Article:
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The Battle Over Drug Pricing: First Shot Targets Pharmacy Benefit Managers

On July 18, 2018, the federal Department of Health and Human Services (HHS) sent a proposed rule to the Office of Management and Budget (OMB) for review and clearance. While the substance of the proposed rule is not yet published (or leaked), the title of the rule itself is rather transparent:

Removal of Safe Harbor Protection for Rebates to Plans or PBMs Involving Prescription Pharmaceuticals and Creation of a New Safe Harbor Protection (Proposed Rule).[1]

Pharmacy Benefit Managers (PBMs) act as connectors between prescription benefit plans (largely employer-sponsored plans), pharmaceutical manufacturers and pharmacies.  Their role is to help plans manage cost and drug utilization by negotiating with manufacturers and pharmacies to facilitate beneficiary access to appropriate medications, while managing the costs to the plan.

Currently, there is an Anti-Kickback Statute (AKS) safe harbor that allows drug manufacturers to pay rebates to PBMs with protection against enforcement actions when the conditions set forth in the safe harbor are met. This safe harbor has been relied upon, for example, to permit the PBM to exclusively cover the manufacturer’s product or favor such products through prescription benefit plan design, such as inclusion of the drug on the plan formulary or lower co-pays to plan beneficiaries.[2] Groups like America’s Health Insurance Plans believe that such rebates are beneficial for consumers.[3] Conversely, the American Patients First blueprint, which was issued in May 2018 by the Department of Health & Human Services and is subtitled “The Trump Administration Blueprint to Lower Drug Prices and Reduce Out-of-Pocket Costs,” states: “What had been a hidden negotiation and wealth transfer between drug manufacturers and PBMs is now a direct increase on consumer out-of-pocket spending that likely decreases drug adherence and health outcomes.”[4]

Food and Drug Administration commissioner Scott Gottlieb has been vocal regarding PBM rebates as a component of drug pricing controls, stating “One of the dynamics I’ve talked about before that’s driving higher and higher list prices, is the system of rebates between payers and manufacturers . . . what if we took on this system directly, by having the federal government reexamine the current safe harbor for drug rebates under the [AKS]?”[5]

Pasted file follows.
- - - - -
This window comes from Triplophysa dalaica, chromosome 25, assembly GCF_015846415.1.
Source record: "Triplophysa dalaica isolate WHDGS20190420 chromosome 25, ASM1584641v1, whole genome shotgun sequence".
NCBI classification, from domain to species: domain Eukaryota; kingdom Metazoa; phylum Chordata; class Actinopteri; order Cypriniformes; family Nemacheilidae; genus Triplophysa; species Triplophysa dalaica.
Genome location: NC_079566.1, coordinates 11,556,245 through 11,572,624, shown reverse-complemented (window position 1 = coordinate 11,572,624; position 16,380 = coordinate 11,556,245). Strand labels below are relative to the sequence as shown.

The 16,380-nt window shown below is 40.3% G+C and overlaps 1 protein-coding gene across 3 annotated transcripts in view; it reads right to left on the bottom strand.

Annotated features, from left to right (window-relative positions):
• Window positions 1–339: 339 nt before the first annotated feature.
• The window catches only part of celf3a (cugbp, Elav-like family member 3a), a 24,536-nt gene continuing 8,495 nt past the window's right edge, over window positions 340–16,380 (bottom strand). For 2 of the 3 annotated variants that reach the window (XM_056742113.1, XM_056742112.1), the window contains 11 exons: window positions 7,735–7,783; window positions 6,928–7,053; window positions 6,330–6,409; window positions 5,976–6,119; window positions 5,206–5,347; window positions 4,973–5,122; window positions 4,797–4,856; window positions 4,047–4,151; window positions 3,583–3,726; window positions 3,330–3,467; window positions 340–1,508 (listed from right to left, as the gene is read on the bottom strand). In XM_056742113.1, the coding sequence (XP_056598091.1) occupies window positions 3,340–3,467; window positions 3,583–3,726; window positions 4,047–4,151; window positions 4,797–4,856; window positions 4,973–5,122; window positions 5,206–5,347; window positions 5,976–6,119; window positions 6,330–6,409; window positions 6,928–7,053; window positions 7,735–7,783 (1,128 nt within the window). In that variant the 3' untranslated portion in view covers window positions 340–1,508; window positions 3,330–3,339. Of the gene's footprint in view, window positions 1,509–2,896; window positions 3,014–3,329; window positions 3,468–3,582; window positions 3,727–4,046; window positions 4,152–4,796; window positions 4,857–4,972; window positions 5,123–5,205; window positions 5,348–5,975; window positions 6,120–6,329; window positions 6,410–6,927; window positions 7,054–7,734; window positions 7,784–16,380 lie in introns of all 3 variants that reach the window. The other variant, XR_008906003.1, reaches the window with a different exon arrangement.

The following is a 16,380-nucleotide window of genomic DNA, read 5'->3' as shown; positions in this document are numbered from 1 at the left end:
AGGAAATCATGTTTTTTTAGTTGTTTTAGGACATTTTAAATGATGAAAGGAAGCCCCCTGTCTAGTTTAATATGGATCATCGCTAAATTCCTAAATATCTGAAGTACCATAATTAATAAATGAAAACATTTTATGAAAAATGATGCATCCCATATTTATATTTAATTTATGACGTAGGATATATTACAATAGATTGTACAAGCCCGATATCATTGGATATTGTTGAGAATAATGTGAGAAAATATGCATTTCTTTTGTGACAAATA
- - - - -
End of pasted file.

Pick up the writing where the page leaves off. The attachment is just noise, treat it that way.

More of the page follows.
The Proposed Rule was sent to OMB just two days after the close of public comments in response to the HHS Blueprint to Lower Drug Prices and Reduce Out-of-Pocket Costs Request for Information (RFI).[6]  The timing and apparent aim of the Proposed Rule has the PBM industry understandably concerned.  The Pharmaceutical Care Management Association (PCMA) offered the following in response to the administration’s proposed rule just days after the organization submitted comments in response to the RFI:

“While we will await the Administration’s expected proposal to re-examine the Anti-Kickback and Medicare Part D statutes as they relate to rebates and safe harbors, we are immediately faced with several troubling questions. Before proceeding further with any proposed changes to the longstanding safe harbor protection for manufacturer rebates to [PBMs], we would encourage the Administration to review the extensive public comments PCMA and other payer-oriented groups submitted just a few days ago in response to HHS’s [RFI] on this very issue.”[7]

Despite the difference in opinion regarding the role of PBMs in rising drug costs, removal of the safe harbor would dramatically affect the PBM market, as it would curtail its ability to collect rebates from drug manufacturers under the AKS safe harbor protection.[8]  OMB review could take up to several months, and until that point the proposed rule is not made public.[9]  However, companies operating throughout the pharmaceutical manufacturing, wholesale, insurance, PBM and pharmacy markets should follow developments closely.

Olivia King contributed to this post.


[1] Office of Mgmt. & Budget, Exec. Office of the President, RIN No. 0936-AA08, Removal of Safe Harbor Protection for Rebates to Plans or PBMs involving Prescription Pharmaceuticals and Creation of New Safe Harbor Protection (July 18, 2018). https://www.reginfo.gov/public/do/eoDetails?rrid=128288&utm_source=newsletter&utm_medium=email&utm_campaign=newsletter_axiosvitals&stream=top.

[2] See http://www.modernhealthcare.com/article/20180719/NEWS/180719882.

[3]  https://www.fiercehealthcare.com/regulatory/pharmacy-benefit-managers-safe-harbors-drug-price-hhs-omb

[4] https://www.hhs.gov/sites/default/files/AmericanPatientsFirst.pdf (p. 17).

[5] http://www.modernhealthcare.com/article/20180719/NEWS/180719882.

[6] See Office of Mgmt. & Budget, Exec. Office of the President, RIN No. 0936-AA08, Removal of Safe Harbor Protection for Rebates to Plans or PBMs involving Prescription Pharmaceuticals and Creation of New Safe Harbor Protection (July 18, 2018); 83 Fed. Reg. 22692 (May 16, 2018).

[7] Pharmaceutical Care Management Association, PCMA Statement on the Administration’s RX Rebates Proposal, available at: https://www.pcmanet.org/pcma-statement-on-the-administrations-rx-rebates-proposal/ (July 19, 2018).

[8] Washington Analysis, LLC.

[9] Washington Analysis, LLC.

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